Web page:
The black hole Sagittarius A * in the center of the Milky Way (here a photograph of its direct surroundings of the Chandra X-ray telescope) could have a smaller brother. Image: NASA / CXC / MIT / FK Baganoff et al.
Reading aloud In the heart of the Milky Way, not only a black hole hides, but two. According to astrophysicist Youjun Lu of the University of California in Santa Cruz, there is a simple test to find out: a binary star system moving at breakneck speed from the center of the galaxy can only have been accelerated by two black holes, he believes researchers. The black hole in the center of the Milky Way has a mass of about 3.6 million suns. However, some astronomers suspect that there is another black hole lurking there, which is perhaps a thousand to ten thousand solar masses heavy. The evidence for this theory is an accumulation of very young stars less than a light-year away from the monster hole. Normally no new stars can arise in this death zone. The existence of the young star cluster could be explained, however, if it originated at a greater distance and contains a medium-heavy black hole that was attracted by the huge black hole in the Milky Way Center.

However, this theory has not been proven so far. Lu has now discovered a test: The Milky Way hole does not eat all the stars that come too close. Some also hurl it outward, accelerating the stars to speeds sufficient to eventually leave the Milky Way. A total of ten of these "hyper-speed stars" have already been discovered.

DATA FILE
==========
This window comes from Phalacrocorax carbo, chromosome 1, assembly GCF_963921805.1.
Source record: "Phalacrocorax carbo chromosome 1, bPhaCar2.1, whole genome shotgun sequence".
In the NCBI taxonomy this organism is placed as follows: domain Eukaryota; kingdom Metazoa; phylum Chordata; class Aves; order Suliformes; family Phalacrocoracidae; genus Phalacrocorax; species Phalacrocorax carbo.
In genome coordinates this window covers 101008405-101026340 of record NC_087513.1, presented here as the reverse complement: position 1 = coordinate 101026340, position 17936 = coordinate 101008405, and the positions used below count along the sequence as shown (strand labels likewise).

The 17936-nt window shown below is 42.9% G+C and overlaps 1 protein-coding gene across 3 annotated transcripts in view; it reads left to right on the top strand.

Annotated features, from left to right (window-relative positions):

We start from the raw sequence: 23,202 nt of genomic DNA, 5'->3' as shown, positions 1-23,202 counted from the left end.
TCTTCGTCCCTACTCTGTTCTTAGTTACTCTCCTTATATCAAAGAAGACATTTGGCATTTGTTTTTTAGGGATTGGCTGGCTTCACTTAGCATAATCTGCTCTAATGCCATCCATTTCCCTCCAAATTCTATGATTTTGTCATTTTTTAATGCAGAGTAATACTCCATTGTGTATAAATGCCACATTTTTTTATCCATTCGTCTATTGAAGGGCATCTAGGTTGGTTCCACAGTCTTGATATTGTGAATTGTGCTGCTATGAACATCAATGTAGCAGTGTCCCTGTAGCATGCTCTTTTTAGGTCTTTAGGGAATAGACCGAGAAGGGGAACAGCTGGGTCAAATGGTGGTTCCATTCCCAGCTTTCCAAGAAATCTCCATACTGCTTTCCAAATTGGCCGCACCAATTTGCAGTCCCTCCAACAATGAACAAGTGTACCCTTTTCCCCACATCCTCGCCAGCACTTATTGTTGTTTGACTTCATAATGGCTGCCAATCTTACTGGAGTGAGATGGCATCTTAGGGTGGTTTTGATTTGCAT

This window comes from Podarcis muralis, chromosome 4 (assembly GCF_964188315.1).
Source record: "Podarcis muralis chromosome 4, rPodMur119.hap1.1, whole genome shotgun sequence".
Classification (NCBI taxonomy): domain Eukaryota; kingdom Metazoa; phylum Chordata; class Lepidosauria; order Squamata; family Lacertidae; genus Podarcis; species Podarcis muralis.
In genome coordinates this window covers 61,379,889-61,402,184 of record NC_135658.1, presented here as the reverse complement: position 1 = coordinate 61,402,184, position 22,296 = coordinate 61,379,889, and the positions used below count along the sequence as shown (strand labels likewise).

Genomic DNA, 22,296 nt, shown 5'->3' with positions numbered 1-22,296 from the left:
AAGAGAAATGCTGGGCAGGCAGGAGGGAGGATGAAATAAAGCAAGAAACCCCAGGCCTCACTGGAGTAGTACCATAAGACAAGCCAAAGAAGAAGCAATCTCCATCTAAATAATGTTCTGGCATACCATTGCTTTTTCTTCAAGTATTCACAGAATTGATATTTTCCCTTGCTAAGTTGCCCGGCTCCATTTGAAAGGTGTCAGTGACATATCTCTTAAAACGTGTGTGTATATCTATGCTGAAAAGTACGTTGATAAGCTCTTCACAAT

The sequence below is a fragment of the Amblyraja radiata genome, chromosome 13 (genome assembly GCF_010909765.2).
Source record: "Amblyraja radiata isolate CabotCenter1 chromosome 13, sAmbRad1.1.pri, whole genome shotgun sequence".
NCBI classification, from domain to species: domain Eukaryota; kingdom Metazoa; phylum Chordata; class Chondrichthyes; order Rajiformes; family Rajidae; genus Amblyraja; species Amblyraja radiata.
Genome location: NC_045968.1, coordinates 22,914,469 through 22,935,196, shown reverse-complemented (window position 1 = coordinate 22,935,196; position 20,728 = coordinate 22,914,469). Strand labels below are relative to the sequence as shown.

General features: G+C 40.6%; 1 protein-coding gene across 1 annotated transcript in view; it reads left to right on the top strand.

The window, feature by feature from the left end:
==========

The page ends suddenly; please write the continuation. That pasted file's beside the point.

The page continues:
According to Lu, for closely spaced binary stars less than one-third the distance between Earth and the Sun, it would make a difference whether they were cast under the spell of one or two black holes: a monster hole would devour a partner of such a double star and catapult the others into space. However, if the gravity fields of two black holes overlap, the binary system would be thrown completely into space.

Whether one of the ten known racers is a double star, can not be recognized by normal telescopes. A look at the spectrum could bring clarity. The presence of a second star would have to be noticeable by a characteristic "wobble" of the spectral lines. display

A second black hole in the heart of the Milky Way would fit in with common theories of galaxy formation. According to this, large galaxies like the Milky Way grow up by the merging of smaller galaxies and star clusters. In the process, the black holes that are located in the center of each galaxy must finally merge.

New Scientist, July 28, 2007, p. 15 Ute Kehse

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